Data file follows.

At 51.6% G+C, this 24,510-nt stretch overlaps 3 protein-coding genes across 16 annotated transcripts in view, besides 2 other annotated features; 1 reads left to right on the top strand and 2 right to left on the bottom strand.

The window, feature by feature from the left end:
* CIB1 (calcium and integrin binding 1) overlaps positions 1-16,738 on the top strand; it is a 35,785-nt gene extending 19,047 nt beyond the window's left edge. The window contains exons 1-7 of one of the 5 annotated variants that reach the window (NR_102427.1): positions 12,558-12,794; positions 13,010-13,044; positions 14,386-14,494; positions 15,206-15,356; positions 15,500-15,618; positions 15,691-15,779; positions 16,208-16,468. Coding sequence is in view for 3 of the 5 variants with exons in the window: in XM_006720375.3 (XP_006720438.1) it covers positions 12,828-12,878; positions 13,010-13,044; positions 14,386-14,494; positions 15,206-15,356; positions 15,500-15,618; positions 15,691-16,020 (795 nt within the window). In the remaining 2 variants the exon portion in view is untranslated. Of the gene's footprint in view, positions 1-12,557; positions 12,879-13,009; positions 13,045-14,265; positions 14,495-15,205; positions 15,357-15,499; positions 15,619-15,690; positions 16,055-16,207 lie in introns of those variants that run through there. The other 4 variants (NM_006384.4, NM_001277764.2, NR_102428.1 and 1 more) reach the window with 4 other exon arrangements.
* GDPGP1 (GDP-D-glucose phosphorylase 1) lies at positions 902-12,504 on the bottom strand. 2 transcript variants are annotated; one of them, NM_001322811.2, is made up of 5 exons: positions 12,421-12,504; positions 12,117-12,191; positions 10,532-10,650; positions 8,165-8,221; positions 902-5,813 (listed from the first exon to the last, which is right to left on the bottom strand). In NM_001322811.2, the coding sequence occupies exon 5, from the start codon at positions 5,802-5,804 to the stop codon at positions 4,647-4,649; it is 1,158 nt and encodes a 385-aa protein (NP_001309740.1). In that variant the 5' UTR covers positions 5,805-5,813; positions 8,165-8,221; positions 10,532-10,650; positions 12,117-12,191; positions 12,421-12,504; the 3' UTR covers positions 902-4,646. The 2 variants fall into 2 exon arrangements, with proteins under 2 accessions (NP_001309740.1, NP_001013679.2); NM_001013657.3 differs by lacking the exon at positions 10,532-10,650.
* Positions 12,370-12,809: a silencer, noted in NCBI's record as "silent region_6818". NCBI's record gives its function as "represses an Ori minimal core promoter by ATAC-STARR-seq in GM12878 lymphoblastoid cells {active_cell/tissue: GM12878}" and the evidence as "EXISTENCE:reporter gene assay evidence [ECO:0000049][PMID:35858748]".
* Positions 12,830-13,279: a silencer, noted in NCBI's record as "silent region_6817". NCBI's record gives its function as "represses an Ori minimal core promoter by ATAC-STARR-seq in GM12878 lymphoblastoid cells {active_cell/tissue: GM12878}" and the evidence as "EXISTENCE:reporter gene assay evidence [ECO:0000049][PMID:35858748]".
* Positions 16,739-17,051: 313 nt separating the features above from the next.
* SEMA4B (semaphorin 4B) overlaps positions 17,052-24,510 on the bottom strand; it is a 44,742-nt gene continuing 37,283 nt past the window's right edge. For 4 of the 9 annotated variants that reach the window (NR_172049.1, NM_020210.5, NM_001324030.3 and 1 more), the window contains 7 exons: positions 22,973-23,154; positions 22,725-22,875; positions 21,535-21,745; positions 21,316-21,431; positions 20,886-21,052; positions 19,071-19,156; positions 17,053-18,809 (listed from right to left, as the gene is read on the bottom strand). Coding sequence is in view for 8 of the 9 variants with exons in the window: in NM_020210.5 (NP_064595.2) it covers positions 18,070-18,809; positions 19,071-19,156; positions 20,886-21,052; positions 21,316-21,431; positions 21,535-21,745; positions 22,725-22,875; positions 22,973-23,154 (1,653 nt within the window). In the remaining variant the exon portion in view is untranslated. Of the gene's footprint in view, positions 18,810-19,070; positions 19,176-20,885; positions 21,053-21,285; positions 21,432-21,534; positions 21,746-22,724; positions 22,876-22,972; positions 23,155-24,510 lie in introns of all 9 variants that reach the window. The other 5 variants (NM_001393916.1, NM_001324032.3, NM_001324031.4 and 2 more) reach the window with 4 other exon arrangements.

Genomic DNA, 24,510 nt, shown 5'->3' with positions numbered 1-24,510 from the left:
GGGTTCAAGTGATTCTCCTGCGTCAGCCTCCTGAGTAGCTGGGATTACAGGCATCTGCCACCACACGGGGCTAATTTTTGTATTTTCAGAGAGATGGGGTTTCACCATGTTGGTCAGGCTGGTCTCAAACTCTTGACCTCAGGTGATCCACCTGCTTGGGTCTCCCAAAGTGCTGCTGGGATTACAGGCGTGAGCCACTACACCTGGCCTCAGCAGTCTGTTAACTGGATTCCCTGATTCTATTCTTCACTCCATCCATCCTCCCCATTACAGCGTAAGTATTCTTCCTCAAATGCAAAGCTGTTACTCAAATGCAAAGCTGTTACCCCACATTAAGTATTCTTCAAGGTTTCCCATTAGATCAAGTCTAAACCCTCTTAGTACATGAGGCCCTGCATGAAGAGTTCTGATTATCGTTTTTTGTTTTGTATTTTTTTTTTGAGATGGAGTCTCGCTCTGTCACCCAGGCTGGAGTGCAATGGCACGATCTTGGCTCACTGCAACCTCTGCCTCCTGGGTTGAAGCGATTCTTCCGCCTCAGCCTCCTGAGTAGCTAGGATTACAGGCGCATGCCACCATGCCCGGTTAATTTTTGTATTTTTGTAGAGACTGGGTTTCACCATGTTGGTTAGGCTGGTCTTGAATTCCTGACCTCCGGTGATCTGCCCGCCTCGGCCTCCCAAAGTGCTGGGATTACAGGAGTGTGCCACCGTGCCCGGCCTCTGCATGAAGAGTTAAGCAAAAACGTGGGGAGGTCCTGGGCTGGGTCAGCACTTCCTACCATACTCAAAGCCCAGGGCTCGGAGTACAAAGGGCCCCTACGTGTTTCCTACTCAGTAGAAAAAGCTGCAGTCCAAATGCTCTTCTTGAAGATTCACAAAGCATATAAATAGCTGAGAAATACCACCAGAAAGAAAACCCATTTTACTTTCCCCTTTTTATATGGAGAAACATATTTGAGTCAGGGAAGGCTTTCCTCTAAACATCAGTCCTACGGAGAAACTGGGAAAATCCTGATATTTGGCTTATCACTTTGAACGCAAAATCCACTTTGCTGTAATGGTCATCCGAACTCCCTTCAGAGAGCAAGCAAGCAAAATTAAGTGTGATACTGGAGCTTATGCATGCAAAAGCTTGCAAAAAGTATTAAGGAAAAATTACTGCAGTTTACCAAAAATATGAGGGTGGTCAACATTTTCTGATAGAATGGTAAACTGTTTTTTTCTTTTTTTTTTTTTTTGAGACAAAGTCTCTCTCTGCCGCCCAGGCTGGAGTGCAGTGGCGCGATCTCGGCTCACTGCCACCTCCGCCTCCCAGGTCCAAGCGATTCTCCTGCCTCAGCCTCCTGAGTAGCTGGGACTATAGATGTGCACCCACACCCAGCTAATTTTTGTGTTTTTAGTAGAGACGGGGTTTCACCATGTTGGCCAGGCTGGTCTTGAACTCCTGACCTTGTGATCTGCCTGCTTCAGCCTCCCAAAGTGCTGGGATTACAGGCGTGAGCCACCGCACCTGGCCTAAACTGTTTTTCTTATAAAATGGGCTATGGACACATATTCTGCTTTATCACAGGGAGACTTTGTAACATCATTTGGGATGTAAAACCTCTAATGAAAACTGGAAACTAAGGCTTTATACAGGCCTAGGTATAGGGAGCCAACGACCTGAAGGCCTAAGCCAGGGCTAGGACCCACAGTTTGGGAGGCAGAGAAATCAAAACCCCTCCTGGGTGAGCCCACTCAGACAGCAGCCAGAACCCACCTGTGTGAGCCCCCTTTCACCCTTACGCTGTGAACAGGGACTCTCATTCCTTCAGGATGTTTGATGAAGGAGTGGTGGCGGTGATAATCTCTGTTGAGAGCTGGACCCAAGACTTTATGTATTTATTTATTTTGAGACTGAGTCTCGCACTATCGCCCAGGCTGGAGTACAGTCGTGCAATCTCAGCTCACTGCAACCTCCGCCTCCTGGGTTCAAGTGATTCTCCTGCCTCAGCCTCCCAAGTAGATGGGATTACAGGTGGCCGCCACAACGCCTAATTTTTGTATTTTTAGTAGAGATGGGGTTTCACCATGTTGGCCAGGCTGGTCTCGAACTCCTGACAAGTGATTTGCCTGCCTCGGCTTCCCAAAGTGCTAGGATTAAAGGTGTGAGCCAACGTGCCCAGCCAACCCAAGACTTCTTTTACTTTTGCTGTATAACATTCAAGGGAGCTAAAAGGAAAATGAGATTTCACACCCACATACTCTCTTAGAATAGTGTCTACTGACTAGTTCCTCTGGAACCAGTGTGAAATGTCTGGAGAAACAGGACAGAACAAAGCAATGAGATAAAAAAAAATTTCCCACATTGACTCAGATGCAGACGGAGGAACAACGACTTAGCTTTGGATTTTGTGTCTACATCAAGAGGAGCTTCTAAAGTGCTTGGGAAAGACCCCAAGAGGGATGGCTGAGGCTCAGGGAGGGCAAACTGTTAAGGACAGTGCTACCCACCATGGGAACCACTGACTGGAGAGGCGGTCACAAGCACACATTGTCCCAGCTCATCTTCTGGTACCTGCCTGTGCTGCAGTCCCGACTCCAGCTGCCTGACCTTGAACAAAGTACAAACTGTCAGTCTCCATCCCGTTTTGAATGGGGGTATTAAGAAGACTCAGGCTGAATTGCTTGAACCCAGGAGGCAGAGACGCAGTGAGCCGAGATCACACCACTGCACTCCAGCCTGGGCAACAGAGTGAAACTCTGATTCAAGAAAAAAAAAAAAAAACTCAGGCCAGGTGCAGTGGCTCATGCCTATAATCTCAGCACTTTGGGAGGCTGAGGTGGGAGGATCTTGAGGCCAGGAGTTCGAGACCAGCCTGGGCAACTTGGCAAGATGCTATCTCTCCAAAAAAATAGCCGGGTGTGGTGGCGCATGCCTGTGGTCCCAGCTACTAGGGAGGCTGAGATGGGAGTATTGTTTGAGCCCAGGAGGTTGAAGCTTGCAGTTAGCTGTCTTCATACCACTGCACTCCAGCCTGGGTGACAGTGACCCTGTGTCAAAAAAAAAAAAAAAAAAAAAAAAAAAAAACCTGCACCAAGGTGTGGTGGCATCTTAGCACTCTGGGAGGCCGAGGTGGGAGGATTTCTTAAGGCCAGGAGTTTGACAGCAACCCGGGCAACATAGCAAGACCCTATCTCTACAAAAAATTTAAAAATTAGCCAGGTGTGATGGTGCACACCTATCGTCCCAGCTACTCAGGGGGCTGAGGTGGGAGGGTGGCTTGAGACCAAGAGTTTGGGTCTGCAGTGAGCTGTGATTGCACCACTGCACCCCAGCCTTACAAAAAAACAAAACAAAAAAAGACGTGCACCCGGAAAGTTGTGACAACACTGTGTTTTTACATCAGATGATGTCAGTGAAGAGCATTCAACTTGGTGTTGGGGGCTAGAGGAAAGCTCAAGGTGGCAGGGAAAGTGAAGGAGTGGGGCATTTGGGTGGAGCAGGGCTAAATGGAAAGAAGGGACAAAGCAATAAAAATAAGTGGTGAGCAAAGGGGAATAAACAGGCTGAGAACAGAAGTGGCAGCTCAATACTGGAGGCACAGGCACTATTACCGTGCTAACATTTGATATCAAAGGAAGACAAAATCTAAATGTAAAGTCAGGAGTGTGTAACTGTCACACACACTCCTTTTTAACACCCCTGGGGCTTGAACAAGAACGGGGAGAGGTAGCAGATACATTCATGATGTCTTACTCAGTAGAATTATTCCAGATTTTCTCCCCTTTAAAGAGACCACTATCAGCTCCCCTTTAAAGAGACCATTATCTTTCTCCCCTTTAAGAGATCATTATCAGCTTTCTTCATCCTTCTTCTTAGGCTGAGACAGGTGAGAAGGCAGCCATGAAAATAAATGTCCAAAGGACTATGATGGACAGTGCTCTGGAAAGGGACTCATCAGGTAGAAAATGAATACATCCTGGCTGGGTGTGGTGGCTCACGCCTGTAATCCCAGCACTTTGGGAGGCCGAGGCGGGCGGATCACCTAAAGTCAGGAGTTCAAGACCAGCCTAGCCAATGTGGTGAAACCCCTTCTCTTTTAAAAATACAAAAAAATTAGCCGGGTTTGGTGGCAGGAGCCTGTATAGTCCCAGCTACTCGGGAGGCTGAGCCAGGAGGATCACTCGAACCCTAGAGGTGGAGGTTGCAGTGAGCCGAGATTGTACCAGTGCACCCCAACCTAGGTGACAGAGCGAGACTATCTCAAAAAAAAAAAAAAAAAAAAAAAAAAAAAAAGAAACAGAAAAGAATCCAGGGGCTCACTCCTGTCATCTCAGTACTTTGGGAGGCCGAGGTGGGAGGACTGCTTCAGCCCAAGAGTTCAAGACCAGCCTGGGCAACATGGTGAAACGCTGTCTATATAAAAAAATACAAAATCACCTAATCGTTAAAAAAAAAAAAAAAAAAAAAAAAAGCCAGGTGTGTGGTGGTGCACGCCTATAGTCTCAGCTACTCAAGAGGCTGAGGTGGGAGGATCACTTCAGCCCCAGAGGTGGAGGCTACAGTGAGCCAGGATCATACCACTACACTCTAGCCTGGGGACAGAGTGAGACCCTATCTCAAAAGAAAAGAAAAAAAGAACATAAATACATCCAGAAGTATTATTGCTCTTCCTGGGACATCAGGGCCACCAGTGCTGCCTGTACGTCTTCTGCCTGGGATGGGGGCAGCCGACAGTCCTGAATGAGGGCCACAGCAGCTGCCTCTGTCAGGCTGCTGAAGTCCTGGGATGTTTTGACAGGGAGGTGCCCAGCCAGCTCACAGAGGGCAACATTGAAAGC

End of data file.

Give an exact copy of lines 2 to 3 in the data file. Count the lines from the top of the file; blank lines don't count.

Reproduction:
The window, feature by feature from the left end:
* CIB1 (calcium and integrin binding 1) overlaps positions 1-16,738 on the top strand; it is a 35,785-nt gene extending 19,047 nt beyond the window's left edge. The window contains exons 1-7 of one of the 5 annotated variants that reach the window (NR_102427.1): positions 12,558-12,794; positions 13,010-13,044; positions 14,386-14,494; positions 15,206-15,356; positions 15,500-15,618; positions 15,691-15,779; positions 16,208-16,468. Coding sequence is in view for 3 of the 5 variants with exons in the window: in XM_006720375.3 (XP_006720438.1) it covers positions 12,828-12,878; positions 13,010-13,044; positions 14,386-14,494; positions 15,206-15,356; positions 15,500-15,618; positions 15,691-16,020 (795 nt within the window). In the remaining 2 variants the exon portion in view is untranslated. Of the gene's footprint in view, positions 1-12,557; positions 12,879-13,009; positions 13,045-14,265; positions 14,495-15,205; positions 15,357-15,499; positions 15,619-15,690; positions 16,055-16,207 lie in introns of those variants that run through there. The other 4 variants (NM_006384.4, NM_001277764.2, NR_102428.1 and 1 more) reach the window with 4 other exon arrangements.